道不德 Tao Not Virtue #16
© Tao Fish - bone structure of Daodejing #36 (English commas added).
Copyright ©2019 May 07, 2019
Section #38 of Daodejing is one of the easiest sections to translate, and it is also one of the most self-descriptive sections of all.
A small quantity of the section's words do require that the translator has first read many of the other 'Laozi' sections so as to choose the English synonyms that retain harmony with all sections, as well as requiring that the translator understands what the topic is... without the correct synonyms, the translation has no meaning.
The first sentence, it is perhaps the easiest of all sentences to translate within the section... a translation of the first sentence ought to be smoothly fluid... flow, like, slow guqin... be fully coherent... mentally lucid... rational... of accurate logic... relate to what is real... no contradictions... no imaginations... all words of harmony with the others... have meaning... have understanding... be bright-obvious.
The following are six public domain translations of the first sentence within Daodejing's section #38... all known modern versions available to the public are similar to the public domain versions:
"(Those who) possessed in highest degree the attributes (of the Tao) did not (seek) to show them, and therefore they possessed them (in fullest measure). (Those who) possessed in a lower degree those attributes (sought how) not to lose them, and therefore they did not possess them (in fullest measure)." (James Legge 1891)
"The superior virtue is not conscious of itself as virtue; Therefore it has virtue. The inferior virtue never lets off virtue; Therefore it has no virtue." (Ch'u Ta-Kao 1904)
"Superior energy is non-action, hence it is energy. Inferior energy will not resign action; hence, it is not energy." (Spurgeon Medhurst 1905)
"Superior virtue is unvirtue. Therefore it has virtue. Inferior virtue never loses sight of virtue. Therefore it has no virtue." (D.T. Suzuki & Paul Carus 1913)
"To assume virtue without being really virtuous is to be virtuous from duty; To be less virtuous, yet not to lose real virtue, is to be virtuous from Inner Life." (Isabella Mears 1916)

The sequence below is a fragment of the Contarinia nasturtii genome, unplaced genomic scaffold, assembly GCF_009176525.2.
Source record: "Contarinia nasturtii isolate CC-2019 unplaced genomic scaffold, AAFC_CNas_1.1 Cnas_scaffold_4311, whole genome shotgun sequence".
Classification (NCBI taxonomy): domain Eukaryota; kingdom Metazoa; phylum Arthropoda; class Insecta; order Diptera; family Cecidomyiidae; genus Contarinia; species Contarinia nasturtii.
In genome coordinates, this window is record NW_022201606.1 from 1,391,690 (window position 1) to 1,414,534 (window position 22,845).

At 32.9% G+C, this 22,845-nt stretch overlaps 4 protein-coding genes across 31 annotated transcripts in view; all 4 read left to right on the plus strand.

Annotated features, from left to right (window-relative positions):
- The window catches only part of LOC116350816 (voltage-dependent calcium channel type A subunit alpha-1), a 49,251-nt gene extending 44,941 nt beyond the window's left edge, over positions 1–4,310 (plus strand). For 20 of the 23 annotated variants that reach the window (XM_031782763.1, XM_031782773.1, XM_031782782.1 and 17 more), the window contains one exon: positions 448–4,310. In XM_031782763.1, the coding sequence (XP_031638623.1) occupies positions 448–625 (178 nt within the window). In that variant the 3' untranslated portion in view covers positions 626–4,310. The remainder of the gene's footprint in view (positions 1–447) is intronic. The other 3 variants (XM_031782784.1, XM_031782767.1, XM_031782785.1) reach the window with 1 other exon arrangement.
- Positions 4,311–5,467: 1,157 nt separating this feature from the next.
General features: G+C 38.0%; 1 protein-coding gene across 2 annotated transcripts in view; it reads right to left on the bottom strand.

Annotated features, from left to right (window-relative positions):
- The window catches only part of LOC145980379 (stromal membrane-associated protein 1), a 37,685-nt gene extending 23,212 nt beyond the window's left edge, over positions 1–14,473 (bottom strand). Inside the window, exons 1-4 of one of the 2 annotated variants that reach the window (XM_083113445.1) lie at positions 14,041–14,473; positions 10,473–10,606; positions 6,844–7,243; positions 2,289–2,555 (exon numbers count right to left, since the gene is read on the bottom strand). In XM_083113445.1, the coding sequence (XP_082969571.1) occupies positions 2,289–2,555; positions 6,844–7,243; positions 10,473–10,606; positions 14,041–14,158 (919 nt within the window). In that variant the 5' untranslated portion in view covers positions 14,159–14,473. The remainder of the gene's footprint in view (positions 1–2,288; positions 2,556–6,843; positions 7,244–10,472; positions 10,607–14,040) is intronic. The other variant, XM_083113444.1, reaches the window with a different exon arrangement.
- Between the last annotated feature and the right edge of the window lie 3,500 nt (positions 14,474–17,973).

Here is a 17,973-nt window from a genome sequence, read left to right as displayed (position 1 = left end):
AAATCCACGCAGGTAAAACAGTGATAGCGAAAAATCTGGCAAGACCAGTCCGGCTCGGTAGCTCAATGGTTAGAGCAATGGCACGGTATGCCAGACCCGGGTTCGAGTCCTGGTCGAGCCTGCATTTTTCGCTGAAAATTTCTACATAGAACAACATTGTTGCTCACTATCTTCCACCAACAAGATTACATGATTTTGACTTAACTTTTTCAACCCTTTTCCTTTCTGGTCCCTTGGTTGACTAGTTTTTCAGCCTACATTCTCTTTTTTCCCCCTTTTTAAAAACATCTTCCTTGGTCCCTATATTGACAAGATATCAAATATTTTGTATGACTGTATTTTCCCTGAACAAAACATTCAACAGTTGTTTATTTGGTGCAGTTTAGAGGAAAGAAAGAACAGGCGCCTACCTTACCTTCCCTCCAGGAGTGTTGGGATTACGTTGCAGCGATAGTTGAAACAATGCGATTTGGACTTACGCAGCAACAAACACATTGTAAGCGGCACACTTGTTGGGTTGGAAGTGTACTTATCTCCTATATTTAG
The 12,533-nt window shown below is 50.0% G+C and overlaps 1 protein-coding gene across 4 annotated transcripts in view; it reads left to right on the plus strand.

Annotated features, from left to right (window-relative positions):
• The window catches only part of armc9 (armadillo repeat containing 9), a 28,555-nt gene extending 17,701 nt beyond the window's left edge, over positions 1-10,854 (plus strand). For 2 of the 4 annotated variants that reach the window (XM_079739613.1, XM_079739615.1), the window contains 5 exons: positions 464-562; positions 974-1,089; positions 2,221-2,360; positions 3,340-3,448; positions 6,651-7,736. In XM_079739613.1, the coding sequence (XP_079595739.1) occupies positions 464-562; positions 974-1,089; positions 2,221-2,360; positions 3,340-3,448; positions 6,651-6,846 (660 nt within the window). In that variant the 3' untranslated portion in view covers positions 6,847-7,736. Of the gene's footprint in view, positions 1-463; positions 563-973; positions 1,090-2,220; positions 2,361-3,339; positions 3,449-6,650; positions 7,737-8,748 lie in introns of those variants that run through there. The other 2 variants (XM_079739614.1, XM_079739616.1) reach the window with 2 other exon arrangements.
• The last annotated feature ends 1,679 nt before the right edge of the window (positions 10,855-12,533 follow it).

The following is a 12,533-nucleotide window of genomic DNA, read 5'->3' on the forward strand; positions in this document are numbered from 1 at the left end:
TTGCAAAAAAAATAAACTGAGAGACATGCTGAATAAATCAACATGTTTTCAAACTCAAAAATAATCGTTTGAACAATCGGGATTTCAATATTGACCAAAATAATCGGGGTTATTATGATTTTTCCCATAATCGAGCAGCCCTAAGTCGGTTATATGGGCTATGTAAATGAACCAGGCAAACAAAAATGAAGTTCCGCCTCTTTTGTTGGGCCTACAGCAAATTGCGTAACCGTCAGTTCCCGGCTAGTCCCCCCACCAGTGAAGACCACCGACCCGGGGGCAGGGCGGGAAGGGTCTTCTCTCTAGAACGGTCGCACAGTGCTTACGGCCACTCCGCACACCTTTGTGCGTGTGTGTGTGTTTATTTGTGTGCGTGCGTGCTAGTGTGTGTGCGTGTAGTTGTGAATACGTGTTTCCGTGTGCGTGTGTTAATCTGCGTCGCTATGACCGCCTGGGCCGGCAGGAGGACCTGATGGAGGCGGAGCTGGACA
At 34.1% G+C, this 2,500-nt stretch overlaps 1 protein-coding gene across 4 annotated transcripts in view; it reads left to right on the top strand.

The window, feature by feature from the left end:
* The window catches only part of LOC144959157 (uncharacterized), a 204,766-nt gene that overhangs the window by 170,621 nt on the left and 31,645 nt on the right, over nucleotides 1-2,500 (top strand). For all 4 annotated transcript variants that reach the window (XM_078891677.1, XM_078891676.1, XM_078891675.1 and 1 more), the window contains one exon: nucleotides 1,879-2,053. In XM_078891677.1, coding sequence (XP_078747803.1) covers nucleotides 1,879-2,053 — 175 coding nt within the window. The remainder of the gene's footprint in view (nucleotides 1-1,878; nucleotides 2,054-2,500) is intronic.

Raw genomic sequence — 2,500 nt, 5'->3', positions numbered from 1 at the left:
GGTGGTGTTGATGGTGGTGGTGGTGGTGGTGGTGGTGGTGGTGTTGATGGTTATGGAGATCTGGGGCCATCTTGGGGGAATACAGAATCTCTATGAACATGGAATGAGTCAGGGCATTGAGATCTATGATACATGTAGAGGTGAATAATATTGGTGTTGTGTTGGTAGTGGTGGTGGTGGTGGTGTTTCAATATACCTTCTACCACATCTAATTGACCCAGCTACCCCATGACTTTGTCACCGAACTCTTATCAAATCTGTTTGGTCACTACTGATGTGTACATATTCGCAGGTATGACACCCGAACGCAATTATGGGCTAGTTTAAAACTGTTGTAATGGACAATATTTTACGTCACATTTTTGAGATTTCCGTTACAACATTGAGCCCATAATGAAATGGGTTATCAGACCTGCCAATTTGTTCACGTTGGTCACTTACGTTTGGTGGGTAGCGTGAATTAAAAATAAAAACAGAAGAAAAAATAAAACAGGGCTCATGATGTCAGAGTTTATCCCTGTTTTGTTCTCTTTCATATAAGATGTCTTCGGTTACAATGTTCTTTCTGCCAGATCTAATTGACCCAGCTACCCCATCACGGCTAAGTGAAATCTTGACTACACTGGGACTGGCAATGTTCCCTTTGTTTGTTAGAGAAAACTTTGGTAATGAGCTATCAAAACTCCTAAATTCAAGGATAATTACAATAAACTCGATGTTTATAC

"Essential teh makes no show of virtue, and therefore it is really virtuous. Inferior virtue never loses sight of itself and therefore it is no longer virtue." (Dwight Goddard 1919)
The following is a direct word-per-word 'right English synonym translation' that is purposefully 'not a correct Laozi dao translation'. The purpose of the knowingly wrong translation is to merely show the quantity of the original Chinese words within their given order, while also showing how many times 德 'virtue' was used in the sentence.
'Upon virtue(德) no virtue(德) yes with exist virtue(德) inferior virtue(德) not fail virtue(德) be because nihility virtue(德).'
Even when using purposefully wrong synonyms, even when attempting to hide the message, the message still shines through... cannot hide, what is bright...
But, if the original words and pattern are ignored, and instead there is an insertion of imaginations of what cannot be true, then yes, the message is dark.
The first sentence of #38, takes, maybe, an hour to translate if an individual has never translated a similar sentence, but understands the topic... takes, maybe, half an hour if familiar with translating ancient Chinese texts, and understands the topic... takes, maybe, less than one minute if understand the topic, and if familiar with 'Laozi's' choices of word-meanings. If not understand the topic, then, days, weeks, months, and still not able to translate meaningfully.